The notion that cultural differences are part of our national strength is the spark that conceived Atlas Preparatory Academy in Milwaukee, Wisconsin seven-and-a-half years ago.
Michelle Lukacs is one of three founders of the academy, which opened in 2001 with 23 students in kindergarten through fifth grade, with the goal of creating a truly multicultural setting. Lukacs, the school’s principal, has since led it through its expansion by one to two grade levels each year.
Atlas Preparatory now serves roughly 750 students from kindergarten through 12th grade, with 100 percent of the students benefiting from the Milwaukee Parental Choice Program (MPCP).
Created in 1990, MPCP is the nation’s oldest school choice program. It currently provides vouchers to more than 20,000 low-income Milwaukee students to attend any of the 127 participating private or religious schools located in the city at no charge.
“It is important to give parents and children choices,” Lukacs said. “The choice to choose a school for your child forces all schools to strengthen and become better.”
Lukacs’ commitment to diversity runs deep. She was born in New York to a Hungarian father and Dutch mother, both of whom spoke French at home. By the time she was three years old she was fluent in English, French, and German, after her family moved to Wisconsin to live with German-speaking relatives.
Her multicultural upbringing, coupled with seven years as a public and private school teacher, guidance counselor, and principal, united in her vision of a school celebrating the multicultural heritage of its students and staff. The students come from African-American, Hispanic, Asian, interracial, white, and Native American families.
“We are very proud of our diversity,” Lukacs said. “We as adults learn to be racial, [but] through this learning environment at Atlas, these children appreciate each other’s differences, which will help prepare them for the real world, where they will work alongside people of assorted backgrounds and experiences.”
Atlas Preparatory Academy splits its school year into quarters, during which the students and staff celebrate the countries, customs, and languages of Hispanic, Asian, African, and European cultures.
Atlas senior Carlos Gamble believes his school’s diversity makes it easier to learn than in the neighborhood public school he attended five years ago before receiving an MPCP voucher.
“I have been able to connect with classmates through the cultural diversity of the curriculum,” said Gamble, 18. “After the unit on Hispanic culture, I am better able to talk to my Spanish-speaking classmates.”
Gamble recalls his struggles at his previous school, where he remembers usually skipping two classes every day. He attributes his C/D grade-point average there in part to the challenges he faced in English class and the overwhelming task of writing reports.
During his five years at Atlas, Gamble has been on the A/B Honor Roll and a member of the basketball team.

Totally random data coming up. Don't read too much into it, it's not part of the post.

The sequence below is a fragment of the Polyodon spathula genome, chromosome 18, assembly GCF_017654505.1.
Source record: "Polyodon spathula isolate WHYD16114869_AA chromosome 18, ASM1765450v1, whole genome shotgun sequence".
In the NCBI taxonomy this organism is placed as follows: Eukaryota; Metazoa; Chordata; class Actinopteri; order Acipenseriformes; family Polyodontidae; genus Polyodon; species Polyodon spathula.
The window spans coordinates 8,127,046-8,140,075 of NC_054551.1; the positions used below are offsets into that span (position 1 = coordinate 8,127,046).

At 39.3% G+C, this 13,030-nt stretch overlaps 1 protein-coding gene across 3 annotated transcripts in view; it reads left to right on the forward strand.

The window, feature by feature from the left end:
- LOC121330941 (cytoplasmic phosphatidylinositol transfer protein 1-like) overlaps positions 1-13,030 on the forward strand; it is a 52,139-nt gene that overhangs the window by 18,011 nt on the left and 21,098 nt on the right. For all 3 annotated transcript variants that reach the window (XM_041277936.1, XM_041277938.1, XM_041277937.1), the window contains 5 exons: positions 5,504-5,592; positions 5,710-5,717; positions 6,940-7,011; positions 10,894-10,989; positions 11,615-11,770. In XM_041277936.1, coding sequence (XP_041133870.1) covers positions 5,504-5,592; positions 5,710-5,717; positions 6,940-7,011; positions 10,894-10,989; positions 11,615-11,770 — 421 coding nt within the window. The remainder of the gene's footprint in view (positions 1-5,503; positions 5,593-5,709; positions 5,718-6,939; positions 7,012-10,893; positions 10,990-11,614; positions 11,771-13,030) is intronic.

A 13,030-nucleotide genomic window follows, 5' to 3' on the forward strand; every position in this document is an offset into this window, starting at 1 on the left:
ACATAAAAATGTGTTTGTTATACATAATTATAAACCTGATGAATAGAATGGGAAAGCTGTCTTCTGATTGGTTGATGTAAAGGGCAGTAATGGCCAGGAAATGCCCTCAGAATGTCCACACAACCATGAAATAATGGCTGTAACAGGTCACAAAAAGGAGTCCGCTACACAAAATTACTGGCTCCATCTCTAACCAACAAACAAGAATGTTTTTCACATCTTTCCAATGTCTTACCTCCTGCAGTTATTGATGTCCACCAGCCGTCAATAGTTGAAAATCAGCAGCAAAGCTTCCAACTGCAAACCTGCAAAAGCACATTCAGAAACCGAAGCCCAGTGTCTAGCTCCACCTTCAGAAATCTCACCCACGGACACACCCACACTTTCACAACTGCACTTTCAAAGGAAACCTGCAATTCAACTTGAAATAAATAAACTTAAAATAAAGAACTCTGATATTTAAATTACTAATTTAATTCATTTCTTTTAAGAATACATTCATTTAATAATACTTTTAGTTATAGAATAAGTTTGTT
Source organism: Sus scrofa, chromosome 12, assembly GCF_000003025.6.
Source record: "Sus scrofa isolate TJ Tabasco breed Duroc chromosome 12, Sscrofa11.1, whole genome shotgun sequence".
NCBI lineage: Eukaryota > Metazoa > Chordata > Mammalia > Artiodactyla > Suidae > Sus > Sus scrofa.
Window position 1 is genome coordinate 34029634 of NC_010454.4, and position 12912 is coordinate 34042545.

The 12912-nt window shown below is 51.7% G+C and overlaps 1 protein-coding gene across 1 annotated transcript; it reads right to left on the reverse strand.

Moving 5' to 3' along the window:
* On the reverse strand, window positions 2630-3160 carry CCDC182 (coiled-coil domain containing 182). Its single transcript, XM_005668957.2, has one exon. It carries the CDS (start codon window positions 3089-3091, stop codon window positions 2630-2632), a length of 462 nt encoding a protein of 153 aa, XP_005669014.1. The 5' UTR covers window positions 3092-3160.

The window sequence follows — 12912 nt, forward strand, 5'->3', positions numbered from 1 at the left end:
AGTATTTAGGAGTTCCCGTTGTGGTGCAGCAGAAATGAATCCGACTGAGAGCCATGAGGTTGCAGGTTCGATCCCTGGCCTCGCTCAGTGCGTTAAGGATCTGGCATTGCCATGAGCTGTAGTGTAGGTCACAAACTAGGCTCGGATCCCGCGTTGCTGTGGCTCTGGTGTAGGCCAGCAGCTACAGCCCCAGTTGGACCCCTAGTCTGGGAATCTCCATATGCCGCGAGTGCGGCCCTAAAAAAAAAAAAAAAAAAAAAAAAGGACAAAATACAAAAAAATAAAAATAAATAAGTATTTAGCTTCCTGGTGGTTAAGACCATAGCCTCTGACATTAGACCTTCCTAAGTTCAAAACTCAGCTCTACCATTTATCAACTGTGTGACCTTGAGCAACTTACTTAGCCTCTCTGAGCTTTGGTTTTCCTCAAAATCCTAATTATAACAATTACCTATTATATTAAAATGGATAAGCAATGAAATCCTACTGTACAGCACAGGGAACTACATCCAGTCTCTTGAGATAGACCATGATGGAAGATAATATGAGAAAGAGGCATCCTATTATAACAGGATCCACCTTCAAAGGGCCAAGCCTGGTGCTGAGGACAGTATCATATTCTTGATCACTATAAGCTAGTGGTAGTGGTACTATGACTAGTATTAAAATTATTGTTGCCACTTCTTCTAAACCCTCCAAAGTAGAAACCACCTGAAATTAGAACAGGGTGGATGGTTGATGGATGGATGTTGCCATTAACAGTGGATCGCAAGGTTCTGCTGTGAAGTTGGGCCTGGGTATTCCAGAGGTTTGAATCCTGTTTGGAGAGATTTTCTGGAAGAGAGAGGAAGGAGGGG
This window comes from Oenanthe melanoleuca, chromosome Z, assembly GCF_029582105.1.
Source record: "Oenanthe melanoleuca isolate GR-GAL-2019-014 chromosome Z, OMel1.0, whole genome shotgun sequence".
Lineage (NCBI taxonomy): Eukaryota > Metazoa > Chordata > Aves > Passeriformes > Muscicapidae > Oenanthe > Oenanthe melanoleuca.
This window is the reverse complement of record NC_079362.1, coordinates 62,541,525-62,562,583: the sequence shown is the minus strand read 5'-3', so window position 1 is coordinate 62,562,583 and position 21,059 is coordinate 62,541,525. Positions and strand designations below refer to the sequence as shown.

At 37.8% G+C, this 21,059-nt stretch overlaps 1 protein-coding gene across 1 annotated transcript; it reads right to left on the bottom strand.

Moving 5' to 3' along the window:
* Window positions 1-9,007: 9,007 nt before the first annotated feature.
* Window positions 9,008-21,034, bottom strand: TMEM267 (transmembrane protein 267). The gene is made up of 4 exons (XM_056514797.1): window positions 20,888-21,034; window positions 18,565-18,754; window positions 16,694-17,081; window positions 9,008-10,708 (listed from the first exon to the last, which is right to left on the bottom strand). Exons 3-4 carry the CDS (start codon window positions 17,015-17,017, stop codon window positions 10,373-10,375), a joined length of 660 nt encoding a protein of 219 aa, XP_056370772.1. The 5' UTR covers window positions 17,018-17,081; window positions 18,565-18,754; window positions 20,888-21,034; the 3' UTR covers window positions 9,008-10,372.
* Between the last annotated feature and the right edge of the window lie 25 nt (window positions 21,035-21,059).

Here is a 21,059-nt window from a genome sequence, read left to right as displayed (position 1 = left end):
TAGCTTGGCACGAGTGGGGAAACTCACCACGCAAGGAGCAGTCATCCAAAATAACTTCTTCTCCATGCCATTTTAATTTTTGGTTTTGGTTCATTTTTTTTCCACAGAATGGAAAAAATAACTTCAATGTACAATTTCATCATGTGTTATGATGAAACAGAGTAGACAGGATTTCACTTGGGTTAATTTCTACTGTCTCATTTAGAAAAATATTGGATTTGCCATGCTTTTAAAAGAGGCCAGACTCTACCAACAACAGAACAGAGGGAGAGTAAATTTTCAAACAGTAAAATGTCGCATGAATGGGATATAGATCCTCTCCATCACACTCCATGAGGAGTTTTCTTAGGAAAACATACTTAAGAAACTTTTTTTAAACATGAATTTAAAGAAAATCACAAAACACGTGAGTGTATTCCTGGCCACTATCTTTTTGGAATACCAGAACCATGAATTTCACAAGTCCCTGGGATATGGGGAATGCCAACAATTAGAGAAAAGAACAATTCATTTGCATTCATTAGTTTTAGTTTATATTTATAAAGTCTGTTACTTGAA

As a single mother of three, Bridgett Gamble needed to find a school that could help her son with his speech skills and ultimately equip him for a college education. After touring multiple Milwaukee schools, she selected Atlas as her top choice for him.
“I was excited for my first day at Atlas Prep,” Carlos said. “It was a fresh start with [new] teachers and students, and you can talk to the teachers here—they really care about the students.”
At Atlas, the grade levels are divided between three campuses, and the average classroom hosts about 20 to 30 students. Atlas offers special education, Title 1, and English Language Learners programs to help meet students’ unique learning needs.
“I can take a child from a rough neighborhood, and with my staff we can work wonders if we have the support and involvement of the parents—we can move mountains,” Lukacs said. “I am very proud of how much the teachers care about the kids and how much they do beyond the eight-hour workday.”
Bridgett Gamble raves about the parent-teacher communication, which is part of the Academy’s “Parents As Partners” campaign. She said she usually hears from her son’s teachers once a week to discuss his progress.
“I’m always proud to hear how he’s doing,” Bridgett said. “It’s great to hear he got an A on a test. The teachers also tell me how we can work as a team and ways I can get involved.”
Gamble will don a cap and gown this spring and join 26 classmates as part of the 2009 graduating class. Atlas graduated its first class of 16 students in 2008. After high school, Gamble would like to attend Cardinal Stritch University in Milwaukee and become a math teacher.
“I get chills,” Lukacs said as she reflected on the 2008 graduation ceremony. “I shed a lot of tears of happiness on that day. I wish my students all the success, and hope that Atlas has provided them with the values and academics to be responsible citizens.”
As the school’s name suggests, Atlas Preparatory Academy works to equip each student with a compass of promise and map of opportunity—a promise that Atlas will provide a safe, multicultural environment and challenging curriculum that will help point out a path to a brighter and more promising future for each child.
Jillian Metz ([email protected]) writes from Florida.